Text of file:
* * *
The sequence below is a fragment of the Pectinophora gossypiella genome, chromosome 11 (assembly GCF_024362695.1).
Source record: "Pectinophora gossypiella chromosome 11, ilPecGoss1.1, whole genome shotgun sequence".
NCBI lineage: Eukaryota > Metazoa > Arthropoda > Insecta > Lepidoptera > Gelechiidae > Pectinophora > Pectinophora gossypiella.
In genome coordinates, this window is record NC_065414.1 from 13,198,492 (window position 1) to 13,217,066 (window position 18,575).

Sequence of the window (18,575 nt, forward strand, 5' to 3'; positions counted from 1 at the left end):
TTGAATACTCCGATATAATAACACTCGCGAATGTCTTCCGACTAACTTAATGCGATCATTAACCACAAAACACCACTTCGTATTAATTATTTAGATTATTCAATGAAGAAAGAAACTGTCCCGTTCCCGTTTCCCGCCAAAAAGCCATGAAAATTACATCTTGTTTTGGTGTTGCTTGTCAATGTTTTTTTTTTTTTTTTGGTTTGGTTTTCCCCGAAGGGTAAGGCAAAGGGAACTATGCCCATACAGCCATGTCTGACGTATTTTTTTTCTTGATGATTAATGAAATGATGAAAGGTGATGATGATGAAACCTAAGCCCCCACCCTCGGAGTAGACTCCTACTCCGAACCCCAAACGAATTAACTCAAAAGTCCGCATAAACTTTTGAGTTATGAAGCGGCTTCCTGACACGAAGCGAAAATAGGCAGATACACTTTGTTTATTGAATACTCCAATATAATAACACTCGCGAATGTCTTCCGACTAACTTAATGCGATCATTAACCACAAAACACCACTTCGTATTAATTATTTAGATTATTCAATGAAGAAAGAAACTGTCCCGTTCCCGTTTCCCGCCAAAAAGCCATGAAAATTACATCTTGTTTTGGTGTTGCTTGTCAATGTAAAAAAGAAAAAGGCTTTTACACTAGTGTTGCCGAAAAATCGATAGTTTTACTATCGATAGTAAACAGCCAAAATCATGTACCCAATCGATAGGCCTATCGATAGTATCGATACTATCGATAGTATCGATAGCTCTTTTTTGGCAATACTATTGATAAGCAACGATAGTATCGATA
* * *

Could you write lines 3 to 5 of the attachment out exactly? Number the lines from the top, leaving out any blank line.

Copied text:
NCBI lineage: Eukaryota > Metazoa > Arthropoda > Insecta > Lepidoptera > Gelechiidae > Pectinophora > Pectinophora gossypiella.
In genome coordinates, this window is record NC_065414.1 from 13,198,492 (window position 1) to 13,217,066 (window position 18,575).

Sequence of the window (18,575 nt, forward strand, 5' to 3'; positions counted from 1 at the left end):